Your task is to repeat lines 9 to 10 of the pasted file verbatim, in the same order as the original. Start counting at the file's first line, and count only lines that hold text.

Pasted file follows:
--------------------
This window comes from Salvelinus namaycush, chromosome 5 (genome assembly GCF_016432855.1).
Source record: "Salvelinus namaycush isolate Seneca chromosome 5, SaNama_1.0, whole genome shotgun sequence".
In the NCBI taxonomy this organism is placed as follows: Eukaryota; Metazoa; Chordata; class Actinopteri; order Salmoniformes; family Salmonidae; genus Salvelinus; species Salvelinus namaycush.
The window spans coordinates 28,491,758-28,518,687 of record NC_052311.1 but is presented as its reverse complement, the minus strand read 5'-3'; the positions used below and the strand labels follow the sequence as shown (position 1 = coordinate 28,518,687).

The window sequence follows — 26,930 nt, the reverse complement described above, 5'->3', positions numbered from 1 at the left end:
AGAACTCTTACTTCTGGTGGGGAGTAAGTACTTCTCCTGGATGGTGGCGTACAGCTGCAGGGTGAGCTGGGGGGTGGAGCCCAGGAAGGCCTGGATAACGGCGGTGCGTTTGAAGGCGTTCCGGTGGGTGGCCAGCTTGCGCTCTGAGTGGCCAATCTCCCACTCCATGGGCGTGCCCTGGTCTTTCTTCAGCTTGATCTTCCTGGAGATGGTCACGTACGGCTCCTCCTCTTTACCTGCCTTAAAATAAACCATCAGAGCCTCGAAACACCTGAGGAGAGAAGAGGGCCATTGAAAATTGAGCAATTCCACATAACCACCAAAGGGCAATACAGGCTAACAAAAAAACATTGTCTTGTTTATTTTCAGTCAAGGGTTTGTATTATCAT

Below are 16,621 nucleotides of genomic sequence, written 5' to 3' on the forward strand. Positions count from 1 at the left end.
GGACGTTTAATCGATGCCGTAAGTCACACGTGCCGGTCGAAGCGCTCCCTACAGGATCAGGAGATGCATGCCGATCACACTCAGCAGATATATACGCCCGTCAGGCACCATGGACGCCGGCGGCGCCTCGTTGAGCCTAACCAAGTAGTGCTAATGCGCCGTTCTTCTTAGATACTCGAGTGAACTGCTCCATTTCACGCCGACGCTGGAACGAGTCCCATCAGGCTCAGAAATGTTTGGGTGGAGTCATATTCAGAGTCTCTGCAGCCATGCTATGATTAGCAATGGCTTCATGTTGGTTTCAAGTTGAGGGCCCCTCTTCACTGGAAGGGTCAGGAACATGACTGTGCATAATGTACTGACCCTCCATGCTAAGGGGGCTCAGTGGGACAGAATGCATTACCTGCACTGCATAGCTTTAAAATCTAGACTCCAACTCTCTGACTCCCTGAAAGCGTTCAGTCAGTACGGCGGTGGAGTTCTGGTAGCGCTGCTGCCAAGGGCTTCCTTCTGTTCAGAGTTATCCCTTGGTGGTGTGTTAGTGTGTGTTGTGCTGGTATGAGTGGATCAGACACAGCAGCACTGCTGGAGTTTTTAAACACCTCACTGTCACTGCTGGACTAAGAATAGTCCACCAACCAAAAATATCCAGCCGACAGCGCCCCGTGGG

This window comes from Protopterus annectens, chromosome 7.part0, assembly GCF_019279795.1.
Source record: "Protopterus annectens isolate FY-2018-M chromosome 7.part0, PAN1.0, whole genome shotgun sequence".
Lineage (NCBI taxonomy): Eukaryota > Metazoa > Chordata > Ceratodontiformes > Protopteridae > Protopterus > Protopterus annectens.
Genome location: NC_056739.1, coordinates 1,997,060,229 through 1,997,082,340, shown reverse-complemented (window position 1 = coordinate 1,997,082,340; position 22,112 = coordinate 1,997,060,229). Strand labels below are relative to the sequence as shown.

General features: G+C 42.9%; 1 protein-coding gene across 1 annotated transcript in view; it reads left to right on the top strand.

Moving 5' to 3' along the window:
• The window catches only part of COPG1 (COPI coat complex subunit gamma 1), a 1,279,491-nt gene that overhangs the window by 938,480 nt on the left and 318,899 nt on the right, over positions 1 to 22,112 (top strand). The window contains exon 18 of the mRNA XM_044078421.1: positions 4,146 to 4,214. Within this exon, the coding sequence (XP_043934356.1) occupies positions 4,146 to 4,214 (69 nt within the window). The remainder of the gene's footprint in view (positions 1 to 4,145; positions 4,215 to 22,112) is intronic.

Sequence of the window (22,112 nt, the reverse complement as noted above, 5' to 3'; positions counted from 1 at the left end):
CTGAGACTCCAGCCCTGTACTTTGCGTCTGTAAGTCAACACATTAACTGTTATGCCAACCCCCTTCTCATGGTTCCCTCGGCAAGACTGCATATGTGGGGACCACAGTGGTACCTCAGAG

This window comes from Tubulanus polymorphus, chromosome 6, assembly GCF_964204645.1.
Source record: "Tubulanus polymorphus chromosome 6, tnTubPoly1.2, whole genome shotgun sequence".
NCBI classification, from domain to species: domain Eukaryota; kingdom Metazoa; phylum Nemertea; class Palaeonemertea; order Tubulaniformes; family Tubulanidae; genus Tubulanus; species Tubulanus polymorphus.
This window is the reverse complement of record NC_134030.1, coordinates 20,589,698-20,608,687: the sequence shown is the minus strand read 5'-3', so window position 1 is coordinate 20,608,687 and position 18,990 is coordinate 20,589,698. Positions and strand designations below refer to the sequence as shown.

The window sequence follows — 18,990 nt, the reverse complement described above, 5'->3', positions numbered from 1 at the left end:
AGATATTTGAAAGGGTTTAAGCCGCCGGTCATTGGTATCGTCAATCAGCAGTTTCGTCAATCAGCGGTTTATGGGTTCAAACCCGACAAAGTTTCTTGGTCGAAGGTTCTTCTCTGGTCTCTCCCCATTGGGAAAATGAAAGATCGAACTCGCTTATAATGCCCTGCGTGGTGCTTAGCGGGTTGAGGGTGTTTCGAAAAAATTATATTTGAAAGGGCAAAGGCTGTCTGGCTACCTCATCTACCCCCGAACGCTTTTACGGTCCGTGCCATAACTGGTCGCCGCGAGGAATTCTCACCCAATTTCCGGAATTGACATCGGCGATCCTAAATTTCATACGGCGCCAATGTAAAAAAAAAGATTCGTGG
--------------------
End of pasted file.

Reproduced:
This window comes from Protopterus annectens, chromosome 7.part0, assembly GCF_019279795.1.
Source record: "Protopterus annectens isolate FY-2018-M chromosome 7.part0, PAN1.0, whole genome shotgun sequence".